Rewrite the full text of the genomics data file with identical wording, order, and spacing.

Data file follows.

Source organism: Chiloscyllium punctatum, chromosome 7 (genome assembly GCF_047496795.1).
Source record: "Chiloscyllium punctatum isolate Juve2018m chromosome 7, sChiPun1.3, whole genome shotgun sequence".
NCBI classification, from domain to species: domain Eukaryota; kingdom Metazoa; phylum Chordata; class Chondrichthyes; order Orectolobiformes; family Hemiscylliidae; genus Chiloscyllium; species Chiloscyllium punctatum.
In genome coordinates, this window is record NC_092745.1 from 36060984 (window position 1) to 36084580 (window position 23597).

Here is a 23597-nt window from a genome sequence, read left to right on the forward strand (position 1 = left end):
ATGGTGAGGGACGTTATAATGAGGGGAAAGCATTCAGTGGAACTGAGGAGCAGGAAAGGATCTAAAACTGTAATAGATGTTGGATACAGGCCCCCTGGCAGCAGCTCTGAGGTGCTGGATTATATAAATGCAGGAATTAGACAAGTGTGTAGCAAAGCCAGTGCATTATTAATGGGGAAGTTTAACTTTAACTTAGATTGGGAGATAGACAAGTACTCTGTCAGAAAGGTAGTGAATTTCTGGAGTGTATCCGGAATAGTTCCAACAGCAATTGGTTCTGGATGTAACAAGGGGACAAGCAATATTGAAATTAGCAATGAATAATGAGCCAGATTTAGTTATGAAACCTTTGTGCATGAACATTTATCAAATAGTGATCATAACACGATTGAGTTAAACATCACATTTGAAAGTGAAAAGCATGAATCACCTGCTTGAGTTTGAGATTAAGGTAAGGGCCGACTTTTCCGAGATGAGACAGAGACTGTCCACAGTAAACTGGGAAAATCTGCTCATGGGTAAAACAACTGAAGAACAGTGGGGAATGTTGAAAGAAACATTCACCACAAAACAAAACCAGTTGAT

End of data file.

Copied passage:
Source organism: Chiloscyllium punctatum, chromosome 7 (genome assembly GCF_047496795.1).
Source record: "Chiloscyllium punctatum isolate Juve2018m chromosome 7, sChiPun1.3, whole genome shotgun sequence".
NCBI classification, from domain to species: domain Eukaryota; kingdom Metazoa; phylum Chordata; class Chondrichthyes; order Orectolobiformes; family Hemiscylliidae; genus Chiloscyllium; species Chiloscyllium punctatum.
In genome coordinates, this window is record NC_092745.1 from 36060984 (window position 1) to 36084580 (window position 23597).

Here is a 23597-nt window from a genome sequence, read left to right on the forward strand (position 1 = left end):
ATGGTGAGGGACGTTATAATGAGGGGAAAGCATTCAGTGGAACTGAGGAGCAGGAAAGGATCTAAAACTGTAATAGATGTTGGATACAGGCCCCCTGGCAGCAGCTCTGAGGTGCTGGATTATATAAATGCAGGAATTAGACAAGTGTGTAGCAAAGCCAGTGCATTATTAATGGGGAAGTTTAACTTTAACTTAGATTGGGAGATAGACAAGTACTCTGTCAGAAAGGTAGTGAATTTCTGGAGTGTATCCGGAATAGTTCCAACAGCAATTGGTTCTGGATGTAACAAGGGGACAAGCAATATTGAAATTAGCAATGAATAATGAGCCAGATTTAGTTATGAAACCTTTGTGCATGAACATTTATCAAATAGTGATCATAACACGATTGAGTTAAACATCACATTTGAAAGTGAAAAGCATGAATCACCTGCTTGAGTTTGAGATTAAGGTAAGGGCCGACTTTTCCGAGATGAGACAGAGACTGTCCACAGTAAACTGGGAAAATCTGCTCATGGGTAAAACAACTGAAGAACAGTGGGGAATGTTGAAAGAAACATTCACCACAAAACAAAACCAGTTGAT